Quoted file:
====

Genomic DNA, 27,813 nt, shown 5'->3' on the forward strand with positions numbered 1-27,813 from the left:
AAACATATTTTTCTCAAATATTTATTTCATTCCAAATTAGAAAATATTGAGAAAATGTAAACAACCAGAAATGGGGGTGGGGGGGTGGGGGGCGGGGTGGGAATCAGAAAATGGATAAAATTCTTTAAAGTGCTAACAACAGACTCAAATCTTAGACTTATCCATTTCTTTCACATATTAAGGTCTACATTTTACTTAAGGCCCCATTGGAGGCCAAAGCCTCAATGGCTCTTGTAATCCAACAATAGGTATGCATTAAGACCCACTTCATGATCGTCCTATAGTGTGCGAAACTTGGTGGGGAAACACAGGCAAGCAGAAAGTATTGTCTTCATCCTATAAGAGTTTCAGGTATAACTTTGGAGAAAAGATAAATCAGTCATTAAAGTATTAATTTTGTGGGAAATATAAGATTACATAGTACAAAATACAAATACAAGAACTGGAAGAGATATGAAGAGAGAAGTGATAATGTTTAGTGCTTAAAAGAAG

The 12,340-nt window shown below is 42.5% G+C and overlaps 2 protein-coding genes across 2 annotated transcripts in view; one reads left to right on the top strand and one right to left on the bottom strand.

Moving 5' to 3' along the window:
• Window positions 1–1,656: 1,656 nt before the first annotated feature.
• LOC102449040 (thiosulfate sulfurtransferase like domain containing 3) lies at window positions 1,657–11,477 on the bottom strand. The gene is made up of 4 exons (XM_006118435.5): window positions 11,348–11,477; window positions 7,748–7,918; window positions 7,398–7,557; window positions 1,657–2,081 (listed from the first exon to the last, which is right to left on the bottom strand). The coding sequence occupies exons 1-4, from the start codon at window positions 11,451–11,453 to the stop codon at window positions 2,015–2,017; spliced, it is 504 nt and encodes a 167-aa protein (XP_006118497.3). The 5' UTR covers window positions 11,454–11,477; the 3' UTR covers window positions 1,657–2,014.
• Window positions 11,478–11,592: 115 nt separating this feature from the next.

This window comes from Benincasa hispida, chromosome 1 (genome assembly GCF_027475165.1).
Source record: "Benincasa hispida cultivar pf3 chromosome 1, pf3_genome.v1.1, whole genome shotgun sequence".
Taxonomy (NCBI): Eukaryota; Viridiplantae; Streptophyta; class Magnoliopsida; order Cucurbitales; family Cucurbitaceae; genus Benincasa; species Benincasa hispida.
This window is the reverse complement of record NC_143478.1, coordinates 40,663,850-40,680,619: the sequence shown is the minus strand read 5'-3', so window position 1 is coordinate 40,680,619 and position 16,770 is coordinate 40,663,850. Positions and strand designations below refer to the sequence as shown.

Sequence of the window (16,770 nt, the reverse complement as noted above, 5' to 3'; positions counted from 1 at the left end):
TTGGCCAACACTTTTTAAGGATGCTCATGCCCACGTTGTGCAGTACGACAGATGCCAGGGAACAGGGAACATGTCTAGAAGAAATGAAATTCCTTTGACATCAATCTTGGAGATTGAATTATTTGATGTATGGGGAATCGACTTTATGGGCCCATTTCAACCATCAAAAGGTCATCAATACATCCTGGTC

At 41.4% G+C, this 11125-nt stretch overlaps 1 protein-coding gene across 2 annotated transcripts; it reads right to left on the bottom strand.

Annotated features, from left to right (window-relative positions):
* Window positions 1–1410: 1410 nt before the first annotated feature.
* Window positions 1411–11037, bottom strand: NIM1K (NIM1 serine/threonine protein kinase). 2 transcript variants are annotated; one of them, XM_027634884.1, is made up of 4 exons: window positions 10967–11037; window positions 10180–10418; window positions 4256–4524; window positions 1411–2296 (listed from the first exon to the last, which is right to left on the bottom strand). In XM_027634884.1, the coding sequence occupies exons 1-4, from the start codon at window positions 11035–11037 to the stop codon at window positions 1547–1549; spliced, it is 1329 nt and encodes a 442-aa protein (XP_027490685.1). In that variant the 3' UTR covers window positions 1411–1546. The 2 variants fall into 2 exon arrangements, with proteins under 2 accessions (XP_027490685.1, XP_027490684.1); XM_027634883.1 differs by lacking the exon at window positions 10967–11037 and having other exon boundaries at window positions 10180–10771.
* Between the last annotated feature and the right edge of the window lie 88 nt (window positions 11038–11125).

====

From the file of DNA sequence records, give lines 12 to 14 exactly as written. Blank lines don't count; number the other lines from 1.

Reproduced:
Sequence of the window (16,770 nt, the reverse complement as noted above, 5' to 3'; positions counted from 1 at the left end):
TTGGCCAACACTTTTTAAGGATGCTCATGCCCACGTTGTGCAGTACGACAGATGCCAGGGAACAGGGAACATGTCTAGAAGAAATGAAATTCCTTTGACATCAATCTTGGAGATTGAATTATTTGATGTATGGGGAATCGACTTTATGGGCCCATTTCAACCATCAAAAGGTCATCAATACATCCTGGTC

At 41.4% G+C, this 11125-nt stretch overlaps 1 protein-coding gene across 2 annotated transcripts; it reads right to left on the bottom strand.